While any “true” stem cell may possess each of these traits, plus others, there is currently no consensus. Indeed, the plethora of proposed “defining characters” in stem cells has caused some to question whether any single cell in the human body qualifies12. Current classification of stem cells is primarily focused on tissue of origin and/or differentiation potential. At present, the ~20 known human stem cells are grouped into two differentiation classes: pluripotent stem cells possess the ability to differentiate into any adult tissue type, while multipotent cells possess a more limited differentiation potential. Most stem cells are multipotent, capable of generating a handful of cell types that function together in the same tissue. This “all-or-some” boundary is helpful for discriminating between embryonic stem cells and most others, but offers no mechanistic insight as to how “stemness” is generated or controlled. The recent demonstration that fibroblasts and other adult cells can be reprogrammed to resemble pluripotent embryonic stem cells by inducing expression of only three transcription factors13 blurs the boundary between the two categories considerably.

From a design optimisation standpoint, an absolute definition is not necessary; one merely needs to identify a quantitative goal, such as achieving a specific gene expression pattern or specificity of homing to a defined target tissue. In this light, the abundance of “discriminative features” is an advantage, because it provides greater coverage of stem cell phenotype. As an example, we will examine the mesenchymal stem cell field at several levels to identify possible inputs to such a model.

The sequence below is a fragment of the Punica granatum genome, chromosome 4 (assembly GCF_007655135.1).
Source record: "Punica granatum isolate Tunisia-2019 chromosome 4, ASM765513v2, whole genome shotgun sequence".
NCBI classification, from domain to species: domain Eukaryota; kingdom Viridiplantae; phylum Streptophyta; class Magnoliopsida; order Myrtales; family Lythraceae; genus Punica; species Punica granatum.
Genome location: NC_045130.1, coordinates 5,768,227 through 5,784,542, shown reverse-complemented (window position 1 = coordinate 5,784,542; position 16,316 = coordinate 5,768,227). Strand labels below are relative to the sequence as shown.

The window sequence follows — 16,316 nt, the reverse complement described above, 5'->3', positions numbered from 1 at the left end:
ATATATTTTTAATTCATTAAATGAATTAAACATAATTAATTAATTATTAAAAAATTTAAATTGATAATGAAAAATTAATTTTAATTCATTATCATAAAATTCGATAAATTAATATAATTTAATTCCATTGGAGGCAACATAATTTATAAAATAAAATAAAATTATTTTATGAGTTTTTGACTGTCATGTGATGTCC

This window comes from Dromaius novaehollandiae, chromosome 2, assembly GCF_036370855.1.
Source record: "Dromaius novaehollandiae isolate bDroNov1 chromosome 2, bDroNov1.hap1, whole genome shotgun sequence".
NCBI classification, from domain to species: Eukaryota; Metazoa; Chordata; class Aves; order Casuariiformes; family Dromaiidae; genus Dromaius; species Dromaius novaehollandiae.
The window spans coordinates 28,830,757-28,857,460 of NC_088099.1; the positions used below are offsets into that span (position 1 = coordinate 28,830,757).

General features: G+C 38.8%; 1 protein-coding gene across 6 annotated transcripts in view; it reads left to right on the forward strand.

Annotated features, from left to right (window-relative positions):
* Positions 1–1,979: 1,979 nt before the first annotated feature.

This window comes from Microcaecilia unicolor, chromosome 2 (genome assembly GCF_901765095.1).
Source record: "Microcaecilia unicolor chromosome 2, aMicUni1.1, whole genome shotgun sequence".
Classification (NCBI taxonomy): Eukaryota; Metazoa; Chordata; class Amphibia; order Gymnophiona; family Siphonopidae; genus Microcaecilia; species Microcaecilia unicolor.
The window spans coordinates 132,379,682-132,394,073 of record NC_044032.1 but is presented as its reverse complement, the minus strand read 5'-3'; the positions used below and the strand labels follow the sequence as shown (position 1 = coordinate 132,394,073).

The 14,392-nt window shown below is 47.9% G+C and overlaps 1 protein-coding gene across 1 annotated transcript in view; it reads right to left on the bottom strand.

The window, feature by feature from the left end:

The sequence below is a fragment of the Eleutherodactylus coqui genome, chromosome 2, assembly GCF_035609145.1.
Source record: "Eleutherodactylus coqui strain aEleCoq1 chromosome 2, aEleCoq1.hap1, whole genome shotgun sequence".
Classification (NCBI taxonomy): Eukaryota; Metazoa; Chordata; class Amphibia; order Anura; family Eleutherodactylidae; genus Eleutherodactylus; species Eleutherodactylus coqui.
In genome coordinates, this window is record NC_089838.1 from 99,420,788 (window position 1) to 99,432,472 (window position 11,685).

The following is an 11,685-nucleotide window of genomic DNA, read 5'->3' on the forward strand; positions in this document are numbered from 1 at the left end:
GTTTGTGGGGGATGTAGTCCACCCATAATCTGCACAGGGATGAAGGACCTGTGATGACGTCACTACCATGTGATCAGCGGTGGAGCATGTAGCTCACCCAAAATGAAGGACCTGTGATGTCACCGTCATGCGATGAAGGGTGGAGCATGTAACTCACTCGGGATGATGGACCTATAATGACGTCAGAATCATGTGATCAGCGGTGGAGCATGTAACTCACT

Molecular level: Can we optimise a molecular profile?

Originally described in bone marrow by Friedenstein14, adult human mesenchymal stem cells (hMSC) are an excellent example of both the promise and the confusion regarding stem cell applications. hMSC are multipotent, self-renewing cells that can be isolated from at least 12 different adult tissues15. They differentiate into at least eight cell types representing all three embryonic germ layers, and elicit very little immune response, making them attractive for transplant therapies16. It is still not clear how multipotent these cells are, or even if the same cell types reside in each tissue source.

The initial method for isolating hMSC was expanding the fraction of bone marrow cells that adhere to a glass or tissue culture plastic substrate and subsequently generate a colony forming unit-fibroblast (CFU-F)17. To overcome possible contamination by fibroblasts and other cells, most hMSC are now isolated by sorting for cell surface markers. Stan Grothos and others have been instrumental in defining a handful of cell surface markers for hMSC and isolating cell populations that express some or all of these markers18-20, suggesting that hMSCs may exist in several transitional states even before they commit to a differentiation program.